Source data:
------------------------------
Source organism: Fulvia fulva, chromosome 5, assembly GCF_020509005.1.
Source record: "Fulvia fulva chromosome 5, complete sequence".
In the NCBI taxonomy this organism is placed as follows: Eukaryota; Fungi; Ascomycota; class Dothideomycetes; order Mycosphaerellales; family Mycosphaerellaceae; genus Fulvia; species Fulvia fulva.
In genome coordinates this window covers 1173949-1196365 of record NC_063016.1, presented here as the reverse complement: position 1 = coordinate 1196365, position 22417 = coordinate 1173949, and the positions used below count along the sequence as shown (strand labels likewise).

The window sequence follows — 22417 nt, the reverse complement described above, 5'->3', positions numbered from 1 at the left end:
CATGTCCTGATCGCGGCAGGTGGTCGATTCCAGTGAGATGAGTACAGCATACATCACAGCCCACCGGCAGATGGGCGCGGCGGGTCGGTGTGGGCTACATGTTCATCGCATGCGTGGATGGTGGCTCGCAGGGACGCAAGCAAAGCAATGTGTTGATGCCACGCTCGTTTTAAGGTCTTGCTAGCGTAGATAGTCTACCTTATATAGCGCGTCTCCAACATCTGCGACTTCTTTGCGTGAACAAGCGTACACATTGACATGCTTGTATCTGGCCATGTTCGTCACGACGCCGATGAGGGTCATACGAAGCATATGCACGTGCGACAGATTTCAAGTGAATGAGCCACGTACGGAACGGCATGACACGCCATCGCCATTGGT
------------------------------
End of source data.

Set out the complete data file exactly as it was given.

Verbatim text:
Source organism: Fulvia fulva, chromosome 5, assembly GCF_020509005.1.
Source record: "Fulvia fulva chromosome 5, complete sequence".
In the NCBI taxonomy this organism is placed as follows: Eukaryota; Fungi; Ascomycota; class Dothideomycetes; order Mycosphaerellales; family Mycosphaerellaceae; genus Fulvia; species Fulvia fulva.
In genome coordinates this window covers 1173949-1196365 of record NC_063016.1, presented here as the reverse complement: position 1 = coordinate 1196365, position 22417 = coordinate 1173949, and the positions used below count along the sequence as shown (strand labels likewise).

The window sequence follows — 22417 nt, the reverse complement described above, 5'->3', positions numbered from 1 at the left end:
CATGTCCTGATCGCGGCAGGTGGTCGATTCCAGTGAGATGAGTACAGCATACATCACAGCCCACCGGCAGATGGGCGCGGCGGGTCGGTGTGGGCTACATGTTCATCGCATGCGTGGATGGTGGCTCGCAGGGACGCAAGCAAAGCAATGTGTTGATGCCACGCTCGTTTTAAGGTCTTGCTAGCGTAGATAGTCTACCTTATATAGCGCGTCTCCAACATCTGCGACTTCTTTGCGTGAACAAGCGTACACATTGACATGCTTGTATCTGGCCATGTTCGTCACGACGCCGATGAGGGTCATACGAAGCATATGCACGTGCGACAGATTTCAAGTGAATGAGCCACGTACGGAACGGCATGACACGCCATCGCCATTGGT